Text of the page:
The greater impact of childhood adiposity gain on BP in males compared with females is supported by the findings in adults [43,44]. One potential explanation for our finding is that equivalent adiposity gain, as measured by BMI, may mask sex differences in ectopic fat deposition, particularly visceral fat, which may in turn be a stronger determinant of BP than BMI . However, previous longitudinal analysis in ALSPAC do not show that directly assessed fat mass measured at 9–12 years is more strongly associated with BP at age 15–16 than BMI, although this study examined whole-body fat mass, and not the regional fat patterning . An alternative explanation is that female sex hormones buffer adverse effects of stressors, such as weight gain, on BP. Animal studies show that oestrogen acts on the central oestrogen receptor to protect against renin–angiotensin–aldosterone system over-activation, autonomic dysfunction and hypertension [46,47]. Given the lower rates of hypertension in premenopausal, but not in postmenopausal women compared to men, it is plausible that such a mechanism may also operate in humans.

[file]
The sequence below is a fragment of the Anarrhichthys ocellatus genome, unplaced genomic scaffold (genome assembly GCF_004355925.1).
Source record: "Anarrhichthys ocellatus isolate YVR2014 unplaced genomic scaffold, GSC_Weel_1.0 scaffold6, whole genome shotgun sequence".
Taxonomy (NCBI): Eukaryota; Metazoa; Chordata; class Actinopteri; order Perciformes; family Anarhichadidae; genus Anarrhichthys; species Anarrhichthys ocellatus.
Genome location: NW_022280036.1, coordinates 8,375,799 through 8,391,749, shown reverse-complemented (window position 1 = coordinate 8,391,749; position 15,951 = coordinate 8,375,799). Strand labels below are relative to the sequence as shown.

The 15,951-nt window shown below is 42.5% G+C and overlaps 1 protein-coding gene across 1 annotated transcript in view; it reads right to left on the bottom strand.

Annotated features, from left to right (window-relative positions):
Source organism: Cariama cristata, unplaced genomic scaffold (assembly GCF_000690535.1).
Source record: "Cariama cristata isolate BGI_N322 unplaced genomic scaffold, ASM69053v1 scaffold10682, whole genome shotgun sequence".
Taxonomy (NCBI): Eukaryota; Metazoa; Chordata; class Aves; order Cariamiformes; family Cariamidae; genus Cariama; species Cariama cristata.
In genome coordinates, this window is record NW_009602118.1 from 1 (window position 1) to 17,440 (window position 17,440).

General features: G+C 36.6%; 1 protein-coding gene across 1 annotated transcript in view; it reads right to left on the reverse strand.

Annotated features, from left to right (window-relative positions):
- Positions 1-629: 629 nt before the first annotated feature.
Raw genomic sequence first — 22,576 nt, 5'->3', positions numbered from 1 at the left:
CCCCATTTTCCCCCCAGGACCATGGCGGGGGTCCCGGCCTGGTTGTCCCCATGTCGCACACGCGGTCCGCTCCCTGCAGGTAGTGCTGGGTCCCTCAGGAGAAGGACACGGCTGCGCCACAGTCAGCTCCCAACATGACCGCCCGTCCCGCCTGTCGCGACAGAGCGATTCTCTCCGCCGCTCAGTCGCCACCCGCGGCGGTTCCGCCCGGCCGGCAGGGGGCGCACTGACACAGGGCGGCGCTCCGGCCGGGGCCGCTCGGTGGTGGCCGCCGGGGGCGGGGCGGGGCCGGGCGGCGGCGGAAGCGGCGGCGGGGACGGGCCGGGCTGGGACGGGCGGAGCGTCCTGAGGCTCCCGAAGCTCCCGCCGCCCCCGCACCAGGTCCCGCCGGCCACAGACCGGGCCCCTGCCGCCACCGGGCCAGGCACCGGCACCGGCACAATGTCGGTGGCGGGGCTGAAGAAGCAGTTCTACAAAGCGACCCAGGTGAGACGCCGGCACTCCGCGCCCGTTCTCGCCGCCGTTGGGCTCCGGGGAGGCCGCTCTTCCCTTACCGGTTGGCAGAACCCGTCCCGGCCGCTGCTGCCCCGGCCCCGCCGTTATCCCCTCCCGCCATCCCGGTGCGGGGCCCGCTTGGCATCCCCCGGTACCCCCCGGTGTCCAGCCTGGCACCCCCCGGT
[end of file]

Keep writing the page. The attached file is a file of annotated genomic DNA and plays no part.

Key strengths of our study include the availability of brachial and central SBP and DBP on a large population-based birth cohort of 17-year-olds, in contrast to most previous studies that only have brachial BP measurements. We had sufficient numbers to observe sex differences in the impact of BMI change on BP. We were also able to examine the associations of BMI throughout childhood with BP in young adulthood, in contrast to most previous studies that have few measures of childhood BMI. Our statistical methods allowed us to exploit detailed data on childhood BMI to construct growth trajectories, which enable the prediction of BMI measures at the same ages for all children, regardless of when and how often they were measured. This methodology enables all available measures to be included in analyses and therefore reduces the problem of missing data, whilst also taking account of the differential measurement error between measured and parent-reported growth measurements. The models had good fit to the observed data. The pattern of results using raw BMI measurements was similar to those using measurements predicted by our growth trajectory models, providing further reassurance that the use of our growth trajectories was appropriate. In our main analyses, we adjusted each BMI measure for all previous BMI measurements, but not future measures; for example, BMI at 1 year was adjusted for BMI at birth and 3 months, but not for BMI measures after 1 year. This approach is intended to remove the confounding by earlier BMI and shed light on the role of BMI at different ages. In unadjusted models, children with a higher BMI at age 7 are likely also to have had a higher BMI at earlier ages; therefore an unadjusted regression coefficient for BMI at age 7 encompasses all BMI changes prior to age 7. In contrast, when adjusting for previous BMI measurements, the two hypothetical people being compared have the same BMI at birth, 3 months, and 1 and 3 years, and only differ in their BMI change between 3 and 7 years. We use BMI as a measure of adiposity; the appropriateness of BMI in young children has been questioned, but at least from age 9 onwards, it shows similar associations with cardiovascular risk factors to other adiposity measures . Despite our results being consistent with other studies [41,42], our conclusions with respect to the interplay of low birth weight and subsequent adiposity should be tempered by the fact that there were only 32 participants in the group who had low birth weight and were overweight or obese at 2 and 17 years, meaning that statistical power for this comparison was low and we cannot exclude the possibility that this is a chance finding.